Manchin has pitched making an immigration deal as a solution to the shutdown fight, and was spotted around the Capitol Monday deep in talks with other GOP senators about potential ideas.

But senators emerged from the closed-door meeting with no visible progress. They appeared to suggest that at least talking was better than no conversations at all, after negotiations between Trump and congressional leadership stalemated.

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“I am in the camp that says any talk where we can be gathering with members from both side of the aisle … is a good talk,” Murkowski said.

But where the talks can go without buy-in from Senate leadership or Trump is unclear.

“If they can come up with something the president will sign more power to them. ... I wish them well,” said Sen. John CornynJohn CornynFalling investment revives attacks against Trump's tax cuts GOP senators plan to tune out impeachment week The Hill's 12:30 Report: Trump says Dems shouldn't hold public hearings MORE (R-Texas), who is not involved in the informal group.

A group of Republican senators, most of whom were in Monday night's meeting, were discussing a plan last week that would have temporarily fully reopened most or all of the government in exchange for the Senate taking up Trump's border request, including an additional $7 billion sent in a request earlier this month. To help win over Democrats there were talks about a deal on “Dreamers,” immigrants who came to the country illegally as children.

But that plan ran aground, senators said, because of intransigence by Trump and House Speaker Nancy PelosiNancy PelosiDemocrats sharpen their message on impeachment Congress hunts for path out of spending stalemate Siren song of impeachment lures Democrats toward election doom MORE (D-Caif.). Trump has dug in on his demand for more than $5 billion in border funding; Democrats have said $1.3 billion is their cap and that it has to go to fencing.

Tillis told reporters on Monday night that any talks should be “narrowly focused” on the president’s request, as well as addressing Democratic priorities, namely immigration.

“We haven’t gotten down the specifics,” Tillis said, asked if there was a framework that could win over both Republican and Democrats. “I think the fact that we’re talking we recognize that the longer term strategy has to be an act of Congress.”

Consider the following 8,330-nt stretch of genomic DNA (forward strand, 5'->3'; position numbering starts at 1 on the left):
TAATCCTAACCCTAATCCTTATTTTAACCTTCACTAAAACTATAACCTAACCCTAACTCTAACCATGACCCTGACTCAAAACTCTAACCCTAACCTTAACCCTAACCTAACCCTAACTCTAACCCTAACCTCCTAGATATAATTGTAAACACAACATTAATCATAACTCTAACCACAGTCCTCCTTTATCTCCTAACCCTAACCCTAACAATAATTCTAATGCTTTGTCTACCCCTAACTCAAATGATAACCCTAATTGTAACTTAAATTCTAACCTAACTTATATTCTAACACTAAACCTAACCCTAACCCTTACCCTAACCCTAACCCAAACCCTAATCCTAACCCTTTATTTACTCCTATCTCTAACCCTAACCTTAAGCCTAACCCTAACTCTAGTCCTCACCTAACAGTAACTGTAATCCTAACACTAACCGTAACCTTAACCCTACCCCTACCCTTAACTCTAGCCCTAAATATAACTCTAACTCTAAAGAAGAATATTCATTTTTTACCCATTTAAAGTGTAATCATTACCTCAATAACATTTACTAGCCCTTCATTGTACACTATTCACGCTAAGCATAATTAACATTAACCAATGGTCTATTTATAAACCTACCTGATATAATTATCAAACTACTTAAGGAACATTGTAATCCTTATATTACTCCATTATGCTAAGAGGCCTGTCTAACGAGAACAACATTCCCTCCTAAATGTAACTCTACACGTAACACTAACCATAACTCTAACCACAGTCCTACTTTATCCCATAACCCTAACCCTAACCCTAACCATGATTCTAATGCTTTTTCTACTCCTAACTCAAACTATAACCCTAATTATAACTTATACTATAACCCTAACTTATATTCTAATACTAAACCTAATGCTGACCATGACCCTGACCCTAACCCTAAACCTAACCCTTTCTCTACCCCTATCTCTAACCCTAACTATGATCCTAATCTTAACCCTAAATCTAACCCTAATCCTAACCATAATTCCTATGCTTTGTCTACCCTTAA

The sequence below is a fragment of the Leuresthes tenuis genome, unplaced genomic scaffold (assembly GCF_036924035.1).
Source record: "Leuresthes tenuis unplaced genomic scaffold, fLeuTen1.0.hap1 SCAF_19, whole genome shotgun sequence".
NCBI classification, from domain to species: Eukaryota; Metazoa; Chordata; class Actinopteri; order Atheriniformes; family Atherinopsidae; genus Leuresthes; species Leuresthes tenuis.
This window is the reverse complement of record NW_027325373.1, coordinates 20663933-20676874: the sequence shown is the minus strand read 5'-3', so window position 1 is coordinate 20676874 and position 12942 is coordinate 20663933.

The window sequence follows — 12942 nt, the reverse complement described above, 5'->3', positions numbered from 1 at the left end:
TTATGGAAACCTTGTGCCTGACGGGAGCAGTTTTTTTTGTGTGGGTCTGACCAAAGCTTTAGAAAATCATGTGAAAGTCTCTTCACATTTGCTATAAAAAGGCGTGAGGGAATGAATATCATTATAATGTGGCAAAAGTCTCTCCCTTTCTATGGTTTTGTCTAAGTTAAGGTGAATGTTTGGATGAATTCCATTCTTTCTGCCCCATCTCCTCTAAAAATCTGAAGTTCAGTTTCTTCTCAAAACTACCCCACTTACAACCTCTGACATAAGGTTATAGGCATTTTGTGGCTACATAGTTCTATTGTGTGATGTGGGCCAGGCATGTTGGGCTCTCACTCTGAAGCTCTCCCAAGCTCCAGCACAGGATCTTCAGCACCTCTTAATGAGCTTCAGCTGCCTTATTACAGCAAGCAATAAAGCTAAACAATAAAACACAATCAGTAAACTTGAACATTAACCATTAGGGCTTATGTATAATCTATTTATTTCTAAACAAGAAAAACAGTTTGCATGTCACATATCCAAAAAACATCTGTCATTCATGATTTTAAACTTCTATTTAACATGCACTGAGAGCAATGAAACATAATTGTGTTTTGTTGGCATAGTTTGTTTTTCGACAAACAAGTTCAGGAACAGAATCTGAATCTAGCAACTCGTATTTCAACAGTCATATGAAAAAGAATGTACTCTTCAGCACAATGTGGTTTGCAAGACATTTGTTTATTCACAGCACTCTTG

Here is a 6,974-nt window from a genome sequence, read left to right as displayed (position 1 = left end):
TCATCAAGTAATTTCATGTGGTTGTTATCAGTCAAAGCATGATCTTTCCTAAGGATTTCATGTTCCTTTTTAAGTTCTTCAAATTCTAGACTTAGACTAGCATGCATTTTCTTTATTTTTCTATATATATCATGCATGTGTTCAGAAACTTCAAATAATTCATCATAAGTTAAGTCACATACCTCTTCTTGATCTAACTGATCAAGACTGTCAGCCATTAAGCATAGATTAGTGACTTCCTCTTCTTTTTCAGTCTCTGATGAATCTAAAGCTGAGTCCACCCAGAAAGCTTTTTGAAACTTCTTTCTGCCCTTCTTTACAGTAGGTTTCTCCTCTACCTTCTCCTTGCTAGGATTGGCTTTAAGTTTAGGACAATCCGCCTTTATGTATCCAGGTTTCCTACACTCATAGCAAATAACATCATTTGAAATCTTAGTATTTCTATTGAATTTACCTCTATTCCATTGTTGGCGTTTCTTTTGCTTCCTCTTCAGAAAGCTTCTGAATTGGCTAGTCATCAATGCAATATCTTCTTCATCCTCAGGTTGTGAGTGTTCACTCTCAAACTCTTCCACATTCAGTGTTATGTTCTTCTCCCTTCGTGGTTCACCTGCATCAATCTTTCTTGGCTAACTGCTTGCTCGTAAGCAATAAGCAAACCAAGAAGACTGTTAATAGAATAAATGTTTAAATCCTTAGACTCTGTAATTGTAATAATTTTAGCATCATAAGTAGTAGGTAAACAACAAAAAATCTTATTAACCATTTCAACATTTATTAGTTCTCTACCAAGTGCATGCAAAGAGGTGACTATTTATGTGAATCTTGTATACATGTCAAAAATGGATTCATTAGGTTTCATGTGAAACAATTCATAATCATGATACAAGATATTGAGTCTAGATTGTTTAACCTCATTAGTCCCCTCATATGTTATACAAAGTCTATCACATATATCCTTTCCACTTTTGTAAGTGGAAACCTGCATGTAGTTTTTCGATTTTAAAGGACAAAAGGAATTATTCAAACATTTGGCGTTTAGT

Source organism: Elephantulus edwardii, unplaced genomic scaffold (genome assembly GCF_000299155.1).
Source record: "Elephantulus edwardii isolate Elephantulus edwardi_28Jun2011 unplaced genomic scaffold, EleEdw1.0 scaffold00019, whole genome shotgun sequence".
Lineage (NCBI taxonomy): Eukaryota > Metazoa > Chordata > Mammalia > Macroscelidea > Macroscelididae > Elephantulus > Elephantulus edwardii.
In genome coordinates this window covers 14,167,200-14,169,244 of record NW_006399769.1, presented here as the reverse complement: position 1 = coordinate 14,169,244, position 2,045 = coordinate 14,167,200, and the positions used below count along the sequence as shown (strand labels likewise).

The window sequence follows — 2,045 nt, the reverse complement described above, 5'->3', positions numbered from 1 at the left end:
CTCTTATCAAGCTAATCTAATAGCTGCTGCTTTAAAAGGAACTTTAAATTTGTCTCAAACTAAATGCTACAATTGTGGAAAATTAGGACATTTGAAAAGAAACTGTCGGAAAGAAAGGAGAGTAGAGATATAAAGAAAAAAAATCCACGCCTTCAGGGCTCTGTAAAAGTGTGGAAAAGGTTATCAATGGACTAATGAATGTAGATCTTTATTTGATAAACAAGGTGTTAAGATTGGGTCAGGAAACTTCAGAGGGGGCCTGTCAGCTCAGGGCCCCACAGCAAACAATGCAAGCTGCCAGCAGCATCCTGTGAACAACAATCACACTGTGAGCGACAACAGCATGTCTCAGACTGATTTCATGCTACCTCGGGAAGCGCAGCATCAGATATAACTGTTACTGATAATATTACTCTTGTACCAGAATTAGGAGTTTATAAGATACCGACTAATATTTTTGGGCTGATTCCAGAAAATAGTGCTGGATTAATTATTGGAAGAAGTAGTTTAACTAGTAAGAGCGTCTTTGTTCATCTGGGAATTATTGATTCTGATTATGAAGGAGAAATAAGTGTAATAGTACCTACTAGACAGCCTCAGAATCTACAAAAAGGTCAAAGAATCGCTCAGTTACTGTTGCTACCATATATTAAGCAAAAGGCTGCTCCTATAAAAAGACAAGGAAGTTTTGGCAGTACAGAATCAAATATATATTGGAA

Graham, who declared the talks over last week. declined to comment as he rushed out of the meeting, telling reporters to “go away.” Graham, who is up for reelection in 2020, has seesawed between publicly urging Trump to dig in and even declare a national emergency to get border wall funding and privately trying to construct a deal that could end the partial shutdown.

Trump said earlier Monday that he “wasn’t interested” in Graham’s strategy of briefly reopening the government to give more time and space for the border wall fight to play out.

But several GOP senators have argued that the Senate should either take up the House-passed plan to reopen the government or a stopgap measure, known as a continuing resolution, to give Trump and congressional Democrats more time to negotiate over the border wall fight.

Alexander, speaking to reporters after the Monday night meeting, said Trump should have “confidence” in Graham to make good on his idea of taking up Trump’s border request in exchange for reopening the government.

Alexander, who has been frustrated by the current stalemate, added that “we deal with this all the time. The Senate operates by unanimous consent, this is why we have committees. ... The executive's job is to initiate the discussion. The president has done that.”

The president “should have confidence in Sen. Graham if he were to  … introduce the president’s request, hold a hearing, mark it up, that he [Trump] would say during the three weeks that Chairman Graham is doing that we’ll reopen the government,” Alexander added. “I still think that’s the best idea.”